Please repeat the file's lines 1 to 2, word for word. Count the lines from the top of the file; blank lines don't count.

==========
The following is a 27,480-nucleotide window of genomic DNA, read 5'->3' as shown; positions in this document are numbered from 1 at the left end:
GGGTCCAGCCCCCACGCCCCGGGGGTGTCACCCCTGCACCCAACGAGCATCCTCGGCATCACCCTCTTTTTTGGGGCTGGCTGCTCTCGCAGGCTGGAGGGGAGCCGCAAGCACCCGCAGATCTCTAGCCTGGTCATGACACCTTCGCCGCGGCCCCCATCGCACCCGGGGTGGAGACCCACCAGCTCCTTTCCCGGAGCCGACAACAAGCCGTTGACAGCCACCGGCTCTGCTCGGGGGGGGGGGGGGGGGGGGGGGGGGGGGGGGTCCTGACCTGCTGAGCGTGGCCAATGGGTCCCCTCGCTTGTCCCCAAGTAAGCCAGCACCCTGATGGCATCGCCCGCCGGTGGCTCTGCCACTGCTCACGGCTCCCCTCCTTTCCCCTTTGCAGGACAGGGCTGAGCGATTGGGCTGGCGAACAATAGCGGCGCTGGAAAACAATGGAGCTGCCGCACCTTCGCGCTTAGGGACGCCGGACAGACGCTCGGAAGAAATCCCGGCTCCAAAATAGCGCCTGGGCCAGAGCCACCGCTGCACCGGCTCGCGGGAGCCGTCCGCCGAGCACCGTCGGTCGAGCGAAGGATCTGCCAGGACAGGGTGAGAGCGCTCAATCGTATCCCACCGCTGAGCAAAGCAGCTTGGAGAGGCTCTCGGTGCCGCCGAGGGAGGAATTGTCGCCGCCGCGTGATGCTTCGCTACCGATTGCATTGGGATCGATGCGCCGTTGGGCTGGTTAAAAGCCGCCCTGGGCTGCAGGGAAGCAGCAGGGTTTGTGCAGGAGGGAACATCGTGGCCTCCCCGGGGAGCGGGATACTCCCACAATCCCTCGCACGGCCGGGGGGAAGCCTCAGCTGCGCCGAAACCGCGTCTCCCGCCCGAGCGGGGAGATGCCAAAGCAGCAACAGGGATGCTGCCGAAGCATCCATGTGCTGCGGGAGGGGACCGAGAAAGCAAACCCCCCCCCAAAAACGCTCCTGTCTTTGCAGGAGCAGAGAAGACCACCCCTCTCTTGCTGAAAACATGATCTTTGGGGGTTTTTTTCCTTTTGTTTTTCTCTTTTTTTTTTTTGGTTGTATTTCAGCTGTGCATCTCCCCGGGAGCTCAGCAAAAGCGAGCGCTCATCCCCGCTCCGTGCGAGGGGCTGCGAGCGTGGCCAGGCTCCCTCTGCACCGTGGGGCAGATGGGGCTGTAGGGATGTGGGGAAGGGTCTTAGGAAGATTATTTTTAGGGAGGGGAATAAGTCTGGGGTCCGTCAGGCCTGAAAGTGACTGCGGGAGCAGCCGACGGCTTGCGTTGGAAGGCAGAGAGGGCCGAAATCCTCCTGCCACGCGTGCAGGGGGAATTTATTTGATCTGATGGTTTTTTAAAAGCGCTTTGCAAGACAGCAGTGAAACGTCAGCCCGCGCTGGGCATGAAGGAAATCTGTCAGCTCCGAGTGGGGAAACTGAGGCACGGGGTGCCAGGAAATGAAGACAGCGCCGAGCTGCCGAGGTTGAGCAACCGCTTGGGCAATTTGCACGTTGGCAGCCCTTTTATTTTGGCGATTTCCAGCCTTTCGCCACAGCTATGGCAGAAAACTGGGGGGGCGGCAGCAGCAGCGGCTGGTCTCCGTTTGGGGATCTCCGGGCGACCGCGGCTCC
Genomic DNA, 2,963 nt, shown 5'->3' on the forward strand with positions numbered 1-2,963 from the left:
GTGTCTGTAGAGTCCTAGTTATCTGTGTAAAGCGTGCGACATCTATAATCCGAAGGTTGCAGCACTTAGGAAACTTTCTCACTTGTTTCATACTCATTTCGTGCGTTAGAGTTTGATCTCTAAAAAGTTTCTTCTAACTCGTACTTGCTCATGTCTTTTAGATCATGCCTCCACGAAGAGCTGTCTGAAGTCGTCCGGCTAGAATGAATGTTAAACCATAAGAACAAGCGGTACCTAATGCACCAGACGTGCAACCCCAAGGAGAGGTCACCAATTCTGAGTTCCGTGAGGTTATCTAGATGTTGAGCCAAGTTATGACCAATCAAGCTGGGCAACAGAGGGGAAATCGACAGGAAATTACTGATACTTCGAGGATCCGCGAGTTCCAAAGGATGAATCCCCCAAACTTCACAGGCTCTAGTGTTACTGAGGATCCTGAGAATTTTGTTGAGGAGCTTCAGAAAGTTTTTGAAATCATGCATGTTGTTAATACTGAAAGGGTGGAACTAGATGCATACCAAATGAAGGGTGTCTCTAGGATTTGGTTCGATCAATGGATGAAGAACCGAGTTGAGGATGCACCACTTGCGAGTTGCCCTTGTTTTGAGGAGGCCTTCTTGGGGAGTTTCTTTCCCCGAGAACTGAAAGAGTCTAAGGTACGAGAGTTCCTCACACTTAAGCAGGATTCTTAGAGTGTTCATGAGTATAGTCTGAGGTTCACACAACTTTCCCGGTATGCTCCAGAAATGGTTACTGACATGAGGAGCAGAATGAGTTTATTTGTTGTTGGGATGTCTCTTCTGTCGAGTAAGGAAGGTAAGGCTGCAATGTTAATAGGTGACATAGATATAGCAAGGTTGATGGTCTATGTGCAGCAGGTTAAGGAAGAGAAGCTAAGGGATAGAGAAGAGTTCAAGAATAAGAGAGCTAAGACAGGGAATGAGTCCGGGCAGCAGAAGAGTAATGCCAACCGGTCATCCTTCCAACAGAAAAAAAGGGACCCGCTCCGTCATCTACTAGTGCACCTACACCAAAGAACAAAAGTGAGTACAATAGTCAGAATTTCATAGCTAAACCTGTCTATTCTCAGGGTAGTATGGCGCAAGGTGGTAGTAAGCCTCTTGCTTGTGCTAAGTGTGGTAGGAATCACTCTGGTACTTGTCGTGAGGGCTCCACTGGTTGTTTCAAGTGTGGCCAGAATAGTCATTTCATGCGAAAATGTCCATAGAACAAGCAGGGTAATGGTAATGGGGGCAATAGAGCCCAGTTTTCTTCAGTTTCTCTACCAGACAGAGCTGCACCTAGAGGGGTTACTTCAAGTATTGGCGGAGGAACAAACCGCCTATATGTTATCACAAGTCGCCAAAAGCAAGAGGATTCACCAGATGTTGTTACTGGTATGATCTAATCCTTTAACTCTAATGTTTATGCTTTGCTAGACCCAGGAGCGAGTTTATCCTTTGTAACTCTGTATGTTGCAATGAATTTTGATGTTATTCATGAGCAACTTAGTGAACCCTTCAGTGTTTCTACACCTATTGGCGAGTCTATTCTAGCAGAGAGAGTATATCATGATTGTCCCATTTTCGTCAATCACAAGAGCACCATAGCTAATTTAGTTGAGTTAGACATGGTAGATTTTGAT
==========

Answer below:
The following is a 27,480-nucleotide window of genomic DNA, read 5'->3' as shown; positions in this document are numbered from 1 at the left end:
GGGTCCAGCCCCCACGCCCCGGGGGTGTCACCCCTGCACCCAACGAGCATCCTCGGCATCACCCTCTTTTTTGGGGCTGGCTGCTCTCGCAGGCTGGAGGGGAGCCGCAAGCACCCGCAGATCTCTAGCCTGGTCATGACACCTTCGCCGCGGCCCCCATCGCACCCGGGGTGGAGACCCACCAGCTCCTTTCCCGGAGCCGACAACAAGCCGTTGACAGCCACCGGCTCTGCTCGGGGGGGGGGGGGGGGGGGGGGGGGGGGGGGGTCCTGACCTGCTGAGCGTGGCCAATGGGTCCCCTCGCTTGTCCCCAAGTAAGCCAGCACCCTGATGGCATCGCCCGCCGGTGGCTCTGCCACTGCTCACGGCTCCCCTCCTTTCCCCTTTGCAGGACAGGGCTGAGCGATTGGGCTGGCGAACAATAGCGGCGCTGGAAAACAATGGAGCTGCCGCACCTTCGCGCTTAGGGACGCCGGACAGACGCTCGGAAGAAATCCCGGCTCCAAAATAGCGCCTGGGCCAGAGCCACCGCTGCACCGGCTCGCGGGAGCCGTCCGCCGAGCACCGTCGGTCGAGCGAAGGATCTGCCAGGACAGGGTGAGAGCGCTCAATCGTATCCCACCGCTGAGCAAAGCAGCTTGGAGAGGCTCTCGGTGCCGCCGAGGGAGGAATTGTCGCCGCCGCGTGATGCTTCGCTACCGATTGCATTGGGATCGATGCGCCGTTGGGCTGGTTAAAAGCCGCCCTGGGCTGCAGGGAAGCAGCAGGGTTTGTGCAGGAGGGAACATCGTGGCCTCCCCGGGGAGCGGGATACTCCCACAATCCCTCGCACGGCCGGGGGGAAGCCTCAGCTGCGCCGAAACCGCGTCTCCCGCCCGAGCGGGGAGATGCCAAAGCAGCAACAGGGATGCTGCCGAAGCATCCATGTGCTGCGGGAGGGGACCGAGAAAGCAAACCCCCCCCCAAAAACGCTCCTGTCTTTGCAGGAGCAGAGAAGACCACCCCTCTCTTGCTGAAAACATGATCTTTGGGGGTTTTTTTCCTTTTGTTTTTCTCTTTTTTTTTTTTGGTTGTATTTCAGCTGTGCATCTCCCCGGGAGCTCAGCAAAAGCGAGCGCTCATCCCCGCTCCGTGCGAGGGGCTGCGAGCGTGGCCAGGCTCCCTCTGCACCGTGGGGCAGATGGGGCTGTAGGGATGTGGGGAAGGGTCTTAGGAAGATTATTTTTAGGGAGGGGAATAAGTCTGGGGTCCGTCAGGCCTGAAAGTGACTGCGGGAGCAGCCGACGGCTTGCGTTGGAAGGCAGAGAGGGCCGAAATCCTCCTGCCACGCGTGCAGGGGGAATTTATTTGATCTGATGGTTTTTTAAAAGCGCTTTGCAAGACAGCAGTGAAACGTCAGCCCGCGCTGGGCATGAAGGAAATCTGTCAGCTCCGAGTGGGGAAACTGAGGCACGGGGTGCCAGGAAATGAAGACAGCGCCGAGCTGCCGAGGTTGAGCAACCGCTTGGGCAATTTGCACGTTGGCAGCCCTTTTATTTTGGCGATTTCCAGCCTTTCGCCACAGCTATGGCAGAAAACTGGGGGGGCGGCAGCAGCAGCGGCTGGTCTCCGTTTGGGGATCTCCGGGCGACCGCGGCTCC